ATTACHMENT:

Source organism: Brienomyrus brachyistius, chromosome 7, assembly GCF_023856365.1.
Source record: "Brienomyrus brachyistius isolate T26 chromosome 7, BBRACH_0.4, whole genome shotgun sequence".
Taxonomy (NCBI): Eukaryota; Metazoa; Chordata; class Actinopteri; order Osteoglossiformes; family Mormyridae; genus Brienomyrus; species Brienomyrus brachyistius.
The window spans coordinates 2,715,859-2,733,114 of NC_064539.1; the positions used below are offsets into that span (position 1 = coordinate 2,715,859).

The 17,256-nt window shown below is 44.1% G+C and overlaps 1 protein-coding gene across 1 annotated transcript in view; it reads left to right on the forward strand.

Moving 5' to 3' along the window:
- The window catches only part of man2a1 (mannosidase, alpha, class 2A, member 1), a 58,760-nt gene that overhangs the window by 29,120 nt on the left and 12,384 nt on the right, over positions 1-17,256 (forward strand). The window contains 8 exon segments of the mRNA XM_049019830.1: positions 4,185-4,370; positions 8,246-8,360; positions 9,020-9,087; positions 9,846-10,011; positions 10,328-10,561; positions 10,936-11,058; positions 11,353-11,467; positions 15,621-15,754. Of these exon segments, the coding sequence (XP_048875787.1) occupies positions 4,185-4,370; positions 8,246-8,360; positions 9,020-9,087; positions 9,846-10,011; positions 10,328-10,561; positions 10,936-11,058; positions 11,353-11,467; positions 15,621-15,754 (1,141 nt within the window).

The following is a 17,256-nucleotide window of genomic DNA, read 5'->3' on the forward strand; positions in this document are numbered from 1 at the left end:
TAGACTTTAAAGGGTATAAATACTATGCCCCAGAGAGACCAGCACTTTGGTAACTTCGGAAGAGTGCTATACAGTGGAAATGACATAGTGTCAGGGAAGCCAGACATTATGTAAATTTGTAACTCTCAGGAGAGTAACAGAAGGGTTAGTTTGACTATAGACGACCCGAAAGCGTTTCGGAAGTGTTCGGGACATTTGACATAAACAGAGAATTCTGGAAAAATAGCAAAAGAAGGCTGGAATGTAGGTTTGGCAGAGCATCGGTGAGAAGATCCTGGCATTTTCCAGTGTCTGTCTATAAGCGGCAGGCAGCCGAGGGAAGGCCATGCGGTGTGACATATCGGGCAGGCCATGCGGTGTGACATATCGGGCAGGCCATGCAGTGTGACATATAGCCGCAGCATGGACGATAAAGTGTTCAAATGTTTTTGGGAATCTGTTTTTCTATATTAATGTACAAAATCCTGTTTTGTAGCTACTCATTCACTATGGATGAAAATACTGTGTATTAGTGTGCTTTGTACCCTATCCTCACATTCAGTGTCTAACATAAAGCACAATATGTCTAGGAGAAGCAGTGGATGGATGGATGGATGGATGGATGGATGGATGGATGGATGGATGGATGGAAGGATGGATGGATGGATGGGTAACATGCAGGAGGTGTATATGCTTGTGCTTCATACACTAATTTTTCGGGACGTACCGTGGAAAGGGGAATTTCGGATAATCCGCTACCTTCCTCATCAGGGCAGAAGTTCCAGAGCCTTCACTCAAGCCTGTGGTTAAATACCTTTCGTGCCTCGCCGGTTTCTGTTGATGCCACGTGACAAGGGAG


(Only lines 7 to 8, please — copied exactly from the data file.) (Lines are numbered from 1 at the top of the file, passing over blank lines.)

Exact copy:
- The window catches only part of man2a1 (mannosidase, alpha, class 2A, member 1), a 58,760-nt gene that overhangs the window by 29,120 nt on the left and 12,384 nt on the right, over positions 1-17,256 (forward strand). The window contains 8 exon segments of the mRNA XM_049019830.1: positions 4,185-4,370; positions 8,246-8,360; positions 9,020-9,087; positions 9,846-10,011; positions 10,328-10,561; positions 10,936-11,058; positions 11,353-11,467; positions 15,621-15,754. Of these exon segments, the coding sequence (XP_048875787.1) occupies positions 4,185-4,370; positions 8,246-8,360; positions 9,020-9,087; positions 9,846-10,011; positions 10,328-10,561; positions 10,936-11,058; positions 11,353-11,467; positions 15,621-15,754 (1,141 nt within the window).

The following is a 17,256-nucleotide window of genomic DNA, read 5'->3' on the forward strand; positions in this document are numbered from 1 at the left end: